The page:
The use of a proofreading service is generally allowed by universities – almost always for postgraduate students and often for

undergraduate students (though permission to do so will depend on the course). It all comes down to how your assignment will be graded:

  • For example, the proofreading of research papers prior to publication is the norm – the lecturer who teaches your course probably uses a proofreading service prior to submitting his or her own research for publication. The reason why there is no objection to this practice is that the authors of research papers are not being judged on their English language skills, but are, instead, being judged on the quality of the experimental research that they have undertaken and on the quality of the arguments deployed to support the theories that they have advanced. By improving the quality of the presentation though proofreading, those experimental results and those arguments are made clear to readers of the research paper, putting those readers in a good position to understand and evaluate its contents. The same logic applies to many university assignments – such as those involving the production of MSc dissertations and PhD theses. And so, in many instances, getting a draft manuscript proofread is acceptable, and even encouraged.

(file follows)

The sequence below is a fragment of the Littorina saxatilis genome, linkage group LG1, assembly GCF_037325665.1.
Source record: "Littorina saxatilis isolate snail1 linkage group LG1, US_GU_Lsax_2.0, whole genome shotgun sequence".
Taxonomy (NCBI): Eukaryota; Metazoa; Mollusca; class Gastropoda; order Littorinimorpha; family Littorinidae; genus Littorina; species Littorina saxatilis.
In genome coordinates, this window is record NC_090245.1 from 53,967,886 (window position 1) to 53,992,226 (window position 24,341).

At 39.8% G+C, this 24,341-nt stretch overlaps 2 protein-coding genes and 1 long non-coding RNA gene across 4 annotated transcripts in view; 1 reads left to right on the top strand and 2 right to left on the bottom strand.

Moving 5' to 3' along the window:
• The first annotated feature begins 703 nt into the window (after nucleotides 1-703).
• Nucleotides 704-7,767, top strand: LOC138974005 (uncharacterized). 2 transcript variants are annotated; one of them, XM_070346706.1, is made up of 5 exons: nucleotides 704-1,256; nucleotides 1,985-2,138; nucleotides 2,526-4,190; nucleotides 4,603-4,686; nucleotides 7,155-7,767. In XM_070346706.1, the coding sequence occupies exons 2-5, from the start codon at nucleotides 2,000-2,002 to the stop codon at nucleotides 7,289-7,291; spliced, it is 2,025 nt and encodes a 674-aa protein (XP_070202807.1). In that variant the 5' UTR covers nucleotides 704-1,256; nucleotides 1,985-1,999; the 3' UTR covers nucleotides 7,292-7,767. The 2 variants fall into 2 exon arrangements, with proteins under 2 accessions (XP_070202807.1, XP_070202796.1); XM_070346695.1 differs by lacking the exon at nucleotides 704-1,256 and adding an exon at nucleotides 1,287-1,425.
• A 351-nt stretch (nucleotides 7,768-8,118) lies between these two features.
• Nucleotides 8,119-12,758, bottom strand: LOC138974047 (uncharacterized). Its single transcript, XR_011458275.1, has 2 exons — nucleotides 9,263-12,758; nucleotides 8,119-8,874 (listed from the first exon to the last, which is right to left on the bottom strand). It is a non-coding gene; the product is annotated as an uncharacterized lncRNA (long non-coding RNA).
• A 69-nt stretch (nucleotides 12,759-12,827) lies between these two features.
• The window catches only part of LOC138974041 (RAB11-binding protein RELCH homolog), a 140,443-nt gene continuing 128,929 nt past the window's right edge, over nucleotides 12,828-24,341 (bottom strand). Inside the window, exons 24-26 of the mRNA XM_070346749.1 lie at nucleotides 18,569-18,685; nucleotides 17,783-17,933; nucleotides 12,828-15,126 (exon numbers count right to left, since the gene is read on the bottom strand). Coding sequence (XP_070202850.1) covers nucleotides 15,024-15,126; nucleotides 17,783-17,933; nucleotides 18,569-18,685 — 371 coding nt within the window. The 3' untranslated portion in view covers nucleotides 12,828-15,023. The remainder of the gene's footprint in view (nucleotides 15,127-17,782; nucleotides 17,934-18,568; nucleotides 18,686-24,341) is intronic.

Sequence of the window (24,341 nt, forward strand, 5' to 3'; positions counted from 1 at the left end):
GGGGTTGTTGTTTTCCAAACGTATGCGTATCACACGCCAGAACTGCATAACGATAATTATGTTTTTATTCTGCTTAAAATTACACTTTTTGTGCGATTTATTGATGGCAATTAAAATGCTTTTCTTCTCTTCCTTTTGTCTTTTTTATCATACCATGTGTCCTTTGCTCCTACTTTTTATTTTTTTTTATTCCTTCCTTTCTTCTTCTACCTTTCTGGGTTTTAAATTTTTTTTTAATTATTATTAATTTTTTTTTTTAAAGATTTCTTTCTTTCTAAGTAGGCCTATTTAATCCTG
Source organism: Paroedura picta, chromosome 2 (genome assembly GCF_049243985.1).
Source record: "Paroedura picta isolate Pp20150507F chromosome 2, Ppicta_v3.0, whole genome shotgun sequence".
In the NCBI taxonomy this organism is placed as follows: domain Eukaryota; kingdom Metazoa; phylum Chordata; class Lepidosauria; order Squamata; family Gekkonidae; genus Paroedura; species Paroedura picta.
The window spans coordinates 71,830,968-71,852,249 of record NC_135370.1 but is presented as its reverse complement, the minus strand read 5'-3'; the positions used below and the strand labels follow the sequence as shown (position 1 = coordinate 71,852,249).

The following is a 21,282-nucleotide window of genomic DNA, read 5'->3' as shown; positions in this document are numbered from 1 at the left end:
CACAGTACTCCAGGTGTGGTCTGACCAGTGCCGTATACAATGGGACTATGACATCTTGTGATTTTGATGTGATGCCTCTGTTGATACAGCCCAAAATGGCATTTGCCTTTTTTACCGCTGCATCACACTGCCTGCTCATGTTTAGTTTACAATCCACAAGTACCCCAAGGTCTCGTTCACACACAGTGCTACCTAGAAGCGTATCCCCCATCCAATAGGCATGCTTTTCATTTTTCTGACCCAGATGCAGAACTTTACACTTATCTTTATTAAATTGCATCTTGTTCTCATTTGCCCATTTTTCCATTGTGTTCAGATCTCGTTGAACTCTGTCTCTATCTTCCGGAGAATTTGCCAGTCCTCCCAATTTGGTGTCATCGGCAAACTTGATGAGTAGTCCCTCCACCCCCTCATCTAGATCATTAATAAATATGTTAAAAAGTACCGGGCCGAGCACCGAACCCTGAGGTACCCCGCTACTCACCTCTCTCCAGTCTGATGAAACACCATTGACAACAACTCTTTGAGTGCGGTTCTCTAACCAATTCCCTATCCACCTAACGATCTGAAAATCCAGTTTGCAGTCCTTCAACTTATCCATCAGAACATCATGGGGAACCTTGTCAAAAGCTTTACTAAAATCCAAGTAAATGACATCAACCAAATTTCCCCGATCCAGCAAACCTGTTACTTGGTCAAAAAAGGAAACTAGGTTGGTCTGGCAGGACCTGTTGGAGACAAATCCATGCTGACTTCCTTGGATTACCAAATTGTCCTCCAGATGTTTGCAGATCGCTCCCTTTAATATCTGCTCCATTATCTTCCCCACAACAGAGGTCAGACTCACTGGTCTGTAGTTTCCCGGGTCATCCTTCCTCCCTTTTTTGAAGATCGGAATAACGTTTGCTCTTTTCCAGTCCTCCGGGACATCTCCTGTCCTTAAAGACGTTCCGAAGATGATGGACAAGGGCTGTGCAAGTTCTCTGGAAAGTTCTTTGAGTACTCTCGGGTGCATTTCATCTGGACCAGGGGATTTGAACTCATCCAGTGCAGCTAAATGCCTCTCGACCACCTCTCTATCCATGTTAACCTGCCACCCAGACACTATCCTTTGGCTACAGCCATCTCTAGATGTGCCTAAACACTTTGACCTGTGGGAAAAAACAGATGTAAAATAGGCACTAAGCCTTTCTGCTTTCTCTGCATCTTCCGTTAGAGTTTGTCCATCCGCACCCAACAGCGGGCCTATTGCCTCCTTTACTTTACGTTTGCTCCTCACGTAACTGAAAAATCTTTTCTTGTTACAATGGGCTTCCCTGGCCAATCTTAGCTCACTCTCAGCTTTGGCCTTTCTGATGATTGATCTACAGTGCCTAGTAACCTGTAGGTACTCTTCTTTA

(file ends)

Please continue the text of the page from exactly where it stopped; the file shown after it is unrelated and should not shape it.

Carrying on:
• For example, suppose you are studying journalism and your assignment involves interviewing some people about a particular issue and then writing up what you have discovered by way of an article. In these circumstances, the quality of the writing may play a major part in determining your grade classification, and so getting third-party assistance to improve it might not be acceptable.